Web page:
Our review of the law in this area reveals that the claims that typically subject the personal representative of a foreign estate to jurisdiction are qualitatively different from the claim plaintiff is asserting against Rosemarie's estate. For example, the Illinois long arm statute provides a list of 14 different activities which provide long arm jurisdiction. 735 ILCS 5/2--209(a) (West 1996). This list encompasses five general categories of activities: (1) the transaction of business or the making or performance of a contract in Illinois; (2) insuring a person, property, or a risk located in Illinois; (3) committing a tortious act in Illinois; (4) exercising ownership of, use of, or possession of property in Illinois; and (5) committing certain acts in Illinois relating to domestic relations. 735 ILCS 5/2--209(a) (West 1996). Cases from other jurisdictions reveal a similar pattern. See Annotation, State Statutes or Rules of Court Conferring In Personam Jurisdiction over Nonresidents on the Basis of Isolated Acts or Transactions within State as Applicable to Personal Representative of Deceased Nonresident, 19 A.L.R.3d 171 (1968), for a discussion of actions brought against foreign personal representatives. Our review of the cases involving long arm jurisdiction reveals the common thread that the plaintiff seeks to hold the estate liable for some action or activity performed by the decedent in the forum state.
In this case, however, plaintiff's claim against Rosemarie's estate is of an entirely different character. The difference here is that plaintiff is not seeking to hold Rosemarie's estate liable for anything. Indeed, plaintiff has not alleged that Rosemarie committed any act that would render her estate liable to plaintiff. Instead, plaintiff desires an Illinois court to control the distribution of the assets of a Florida estate.
Plaintiff argues that the court has jurisdiction to issue the injunction because it can obtain in personam jurisdiction over the personal representative, an Illinois resident. An examination of the varying types of jurisdiction, however, reveals that plaintiff's claim does not require in personam jurisdiction over the personal representative, but rather quasi in rem jurisdiction over the assets of the estate.
The Supreme Court explained in Hanson v. Denckla, 357 U.S. 235, 2 L. Ed. 2d 1283, 78 S. Ct. 1228 (1958), that three possible types of jurisdiction exist. In personam jurisdiction anticipates the imposition of "a personal liability or obligation on one person in favor of another." Hanson, 357 U.S. at 246 n.12, 2 L. Ed. 2d at 1293 n.12, 78 S. Ct. at 1235 n.12. In rem jurisdiction "affects the interests of all persons in [the] designated property." Hanson, 357 U.S. at 246 n.12, 2 L. Ed. 2d at 1293 n.12, 78 S. Ct. at 1235 n.12. Quasi in rem jurisdiction "affects the interests of particular persons in [the] designated property." Hanson, 357 U.S. at 246 n.12, 2 L. Ed. 2d at 1293 n.12, 78 S. Ct. at 1235 n.12. Two types of quasi in rem actions exist. In one, the plaintiff seeks "to secure a pre-existing [sic] claim in the subject property and to extinguish or establish the nonexistence of similar interests of particular persons." Hanson, 357 U.S. at 246 n.12, 2 L. Ed. 2d at 1293 n.12, 78 S. Ct. at 1235 n.12. In the other, the plaintiff seeks to use the defendant's property to satisfy a judgment or claim. Hanson, 357 U.S. at 246 n.12, 2 L. Ed. 2d at 1293 n.12, 78 S. Ct. at 1235 n.12.
Plaintiff here is clearly not seeking a "personal" obligation from either the personal representative or Rosemarie's estate. Instead, plaintiff seeks to control the distribution of the assets of Rosemarie's estate. Therefore, plaintiff is attempting to preclude others, namely, the beneficiaries of Rosemarie's will, from receiving the money until after this action is resolved. Such an attempt is intended to establish plaintiff's right to the money while extinguishing any claim that Rosemarie's beneficiaries have to the money. Thus, plaintiff's claim requires quasi in rem jurisdiction.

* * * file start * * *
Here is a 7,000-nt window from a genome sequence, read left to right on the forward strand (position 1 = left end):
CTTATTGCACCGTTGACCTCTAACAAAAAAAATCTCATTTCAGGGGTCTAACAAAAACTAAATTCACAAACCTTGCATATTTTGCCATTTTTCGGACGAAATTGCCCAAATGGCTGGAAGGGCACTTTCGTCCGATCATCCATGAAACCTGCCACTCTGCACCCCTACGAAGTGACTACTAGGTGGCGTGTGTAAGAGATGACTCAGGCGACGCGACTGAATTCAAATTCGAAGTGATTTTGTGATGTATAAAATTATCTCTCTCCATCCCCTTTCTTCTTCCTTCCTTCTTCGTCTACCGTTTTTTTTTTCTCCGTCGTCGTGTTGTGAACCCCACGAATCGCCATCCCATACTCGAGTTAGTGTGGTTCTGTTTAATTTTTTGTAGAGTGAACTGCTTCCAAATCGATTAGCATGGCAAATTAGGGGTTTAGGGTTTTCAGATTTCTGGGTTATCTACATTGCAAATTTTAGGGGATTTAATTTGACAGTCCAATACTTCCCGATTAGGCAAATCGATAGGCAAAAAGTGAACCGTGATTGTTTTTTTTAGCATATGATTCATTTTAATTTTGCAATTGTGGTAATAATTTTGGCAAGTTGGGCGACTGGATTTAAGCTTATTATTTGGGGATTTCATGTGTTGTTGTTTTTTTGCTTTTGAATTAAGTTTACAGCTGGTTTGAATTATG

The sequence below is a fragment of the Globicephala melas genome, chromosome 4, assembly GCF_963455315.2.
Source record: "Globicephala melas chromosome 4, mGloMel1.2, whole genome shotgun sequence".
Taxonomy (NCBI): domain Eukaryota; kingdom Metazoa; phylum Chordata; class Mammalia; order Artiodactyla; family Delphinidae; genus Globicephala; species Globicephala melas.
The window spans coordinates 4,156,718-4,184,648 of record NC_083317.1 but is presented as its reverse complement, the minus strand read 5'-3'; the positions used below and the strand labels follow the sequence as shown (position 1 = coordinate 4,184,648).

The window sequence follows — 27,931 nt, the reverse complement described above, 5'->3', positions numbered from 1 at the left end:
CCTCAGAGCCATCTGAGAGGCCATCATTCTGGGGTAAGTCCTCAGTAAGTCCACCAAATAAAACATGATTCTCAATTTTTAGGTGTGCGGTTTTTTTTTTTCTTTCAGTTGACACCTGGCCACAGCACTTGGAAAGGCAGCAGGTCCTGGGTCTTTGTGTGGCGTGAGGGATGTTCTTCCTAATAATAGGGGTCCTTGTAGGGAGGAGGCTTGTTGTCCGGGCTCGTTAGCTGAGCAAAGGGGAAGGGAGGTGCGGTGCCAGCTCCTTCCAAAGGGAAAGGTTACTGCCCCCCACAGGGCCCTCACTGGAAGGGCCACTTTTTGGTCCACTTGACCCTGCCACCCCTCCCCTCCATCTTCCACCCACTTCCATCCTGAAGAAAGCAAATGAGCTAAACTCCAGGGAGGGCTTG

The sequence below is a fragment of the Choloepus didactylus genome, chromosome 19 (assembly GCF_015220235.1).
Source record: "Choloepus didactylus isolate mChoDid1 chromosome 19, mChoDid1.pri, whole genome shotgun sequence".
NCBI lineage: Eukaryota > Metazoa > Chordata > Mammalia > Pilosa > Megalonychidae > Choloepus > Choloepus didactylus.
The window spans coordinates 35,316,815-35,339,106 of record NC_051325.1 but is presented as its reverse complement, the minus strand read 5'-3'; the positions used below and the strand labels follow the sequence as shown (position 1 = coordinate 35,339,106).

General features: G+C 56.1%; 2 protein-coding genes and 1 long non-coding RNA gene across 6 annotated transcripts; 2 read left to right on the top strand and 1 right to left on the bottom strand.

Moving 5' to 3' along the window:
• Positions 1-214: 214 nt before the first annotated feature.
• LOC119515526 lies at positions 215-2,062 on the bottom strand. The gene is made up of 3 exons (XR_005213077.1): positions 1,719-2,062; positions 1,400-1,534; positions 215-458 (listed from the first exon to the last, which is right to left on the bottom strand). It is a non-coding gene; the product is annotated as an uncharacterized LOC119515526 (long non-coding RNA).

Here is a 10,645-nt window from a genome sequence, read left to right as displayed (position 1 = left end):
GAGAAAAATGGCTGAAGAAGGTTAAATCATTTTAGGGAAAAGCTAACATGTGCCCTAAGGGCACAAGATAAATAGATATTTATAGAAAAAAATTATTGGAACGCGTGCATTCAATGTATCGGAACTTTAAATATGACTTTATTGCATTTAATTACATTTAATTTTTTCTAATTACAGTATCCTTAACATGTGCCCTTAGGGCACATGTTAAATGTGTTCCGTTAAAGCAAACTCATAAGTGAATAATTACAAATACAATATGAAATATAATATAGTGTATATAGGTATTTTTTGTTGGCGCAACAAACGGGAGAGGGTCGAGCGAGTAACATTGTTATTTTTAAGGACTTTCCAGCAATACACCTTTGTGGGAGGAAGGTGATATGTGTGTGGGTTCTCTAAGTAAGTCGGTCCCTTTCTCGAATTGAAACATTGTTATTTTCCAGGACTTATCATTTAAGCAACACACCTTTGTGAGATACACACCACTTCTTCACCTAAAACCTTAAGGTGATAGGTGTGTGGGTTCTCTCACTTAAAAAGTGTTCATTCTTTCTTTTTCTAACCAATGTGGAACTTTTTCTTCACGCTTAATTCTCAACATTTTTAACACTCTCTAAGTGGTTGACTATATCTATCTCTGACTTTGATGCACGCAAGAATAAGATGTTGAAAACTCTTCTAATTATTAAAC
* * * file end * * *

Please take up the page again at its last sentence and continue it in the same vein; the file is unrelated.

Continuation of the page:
As the Supreme Court explained, the basis of in rem and quasi in rem jurisdiction "is the presence of the subject property within the territorial jurisdiction of the forum State." Hanson, 357 U.S. at 246, 2 L. Ed. 2d at 1293, 78 S. Ct. at 1236. Here, no credible argument can be made that the subject property, the money received by the estate, is present anywhere but in Florida. Since the money is present only in Florida, an Illinois court has no basis to exercise quasi in rem jurisdiction over it.
Plaintiff does not argue that the money is in Illinois. Instead, even though plaintiff does not explicitly state so, it appears to be attempting to invoke an exception which allows a court indirectly to exercise control over foreign property by using its equitable powers to compel a party over whom it has in personam jurisdiction "to do some act in relation to the property in accordance with the laws of the State where the property is situated." Chirekos v. Chirekos, 33 Ill. App. 3d 606, 609, 338 N.E.2d 140 (1975).
This exception may only be exercised, however, if (1) the equitable order is incidental to the claim being brought; and (2) the court has in personam jurisdiction over all of the interested parties. De Licea v. Reyes, 87 Ill. App. 3d 704, 707, 43 Ill. Dec. 179, 410 N.E.2d 179 (1980); Chirekos, 33 Ill. App. 3d at 609; In re Estate of Hansen, 109 Ill. App. 2d 283, 292, 248 N.E.2d 709 (1969).
In this case, the problem is that the court does not have jurisdiction over all of the interested parties, namely, the beneficiaries of Rosemarie's will. In addition to Gerson, Gerson's brother (Michael Widoff) and a trust are beneficiaries of Rosemarie's will. Not only has plaintiff never attempted to obtain in personam jurisdiction over Michael, but plaintiff has not even identified either the trustee or the beneficiary of the trust, let alone attempted to obtain in personam jurisdiction over either of them.
Since the court does not have in personam jurisdiction over all of the interested parties, this exception cannot provide the court with the jurisdiction necessary to enjoin the distribution of the assets of Rosemarie's estate.
We may affirm a judgment on any legal grounds that have factual support in the record, even if those grounds were not raised before the trial court. Tim Thompson, Inc. v. Village of Hinsdale, 247 Ill. App. 3d 863, 887, 187 Ill. Dec. 506, 617 N.E.2d 1227 (1993). After reviewing the record, we conclude that plaintiff is requesting the trial court to exercise quasi in rem jurisdiction over Rosemarie's Florida estate. Since an Illinois court has no basis to do so, we must affirm the trial court's judgment.
The judgment of the circuit court of McHenry County is affirmed.
McLAREN and HUTCHINSON, JJ., concur.